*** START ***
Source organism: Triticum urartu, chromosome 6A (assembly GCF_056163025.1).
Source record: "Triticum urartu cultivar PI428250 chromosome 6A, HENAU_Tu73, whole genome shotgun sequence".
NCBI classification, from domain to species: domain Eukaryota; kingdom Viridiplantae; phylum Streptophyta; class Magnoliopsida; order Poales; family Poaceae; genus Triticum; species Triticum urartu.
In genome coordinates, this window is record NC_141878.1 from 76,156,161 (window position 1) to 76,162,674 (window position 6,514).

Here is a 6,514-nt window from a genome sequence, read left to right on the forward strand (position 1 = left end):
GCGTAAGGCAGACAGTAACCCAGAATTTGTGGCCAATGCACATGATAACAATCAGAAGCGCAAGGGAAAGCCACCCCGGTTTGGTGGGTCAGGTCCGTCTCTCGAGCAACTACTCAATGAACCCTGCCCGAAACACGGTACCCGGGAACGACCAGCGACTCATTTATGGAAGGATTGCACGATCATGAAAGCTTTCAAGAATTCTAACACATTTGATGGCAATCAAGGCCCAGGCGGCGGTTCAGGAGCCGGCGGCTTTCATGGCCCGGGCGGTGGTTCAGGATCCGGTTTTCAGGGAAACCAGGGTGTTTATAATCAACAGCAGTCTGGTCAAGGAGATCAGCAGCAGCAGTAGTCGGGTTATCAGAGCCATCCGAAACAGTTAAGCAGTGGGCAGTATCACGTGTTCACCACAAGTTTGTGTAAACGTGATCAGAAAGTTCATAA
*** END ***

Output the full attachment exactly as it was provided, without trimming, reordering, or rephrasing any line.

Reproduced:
Source organism: Triticum urartu, chromosome 6A (assembly GCF_056163025.1).
Source record: "Triticum urartu cultivar PI428250 chromosome 6A, HENAU_Tu73, whole genome shotgun sequence".
NCBI classification, from domain to species: domain Eukaryota; kingdom Viridiplantae; phylum Streptophyta; class Magnoliopsida; order Poales; family Poaceae; genus Triticum; species Triticum urartu.
In genome coordinates, this window is record NC_141878.1 from 76,156,161 (window position 1) to 76,162,674 (window position 6,514).

Here is a 6,514-nt window from a genome sequence, read left to right on the forward strand (position 1 = left end):
GCGTAAGGCAGACAGTAACCCAGAATTTGTGGCCAATGCACATGATAACAATCAGAAGCGCAAGGGAAAGCCACCCCGGTTTGGTGGGTCAGGTCCGTCTCTCGAGCAACTACTCAATGAACCCTGCCCGAAACACGGTACCCGGGAACGACCAGCGACTCATTTATGGAAGGATTGCACGATCATGAAAGCTTTCAAGAATTCTAACACATTTGATGGCAATCAAGGCCCAGGCGGCGGTTCAGGAGCCGGCGGCTTTCATGGCCCGGGCGGTGGTTCAGGATCCGGTTTTCAGGGAAACCAGGGTGTTTATAATCAACAGCAGTCTGGTCAAGGAGATCAGCAGCAGCAGTAGTCGGGTTATCAGAGCCATCCGAAACAGTTAAGCAGTGGGCAGTATCACGTGTTCACCACAAGTTTGTGTAAACGTGATCAGAAAGTTCATAA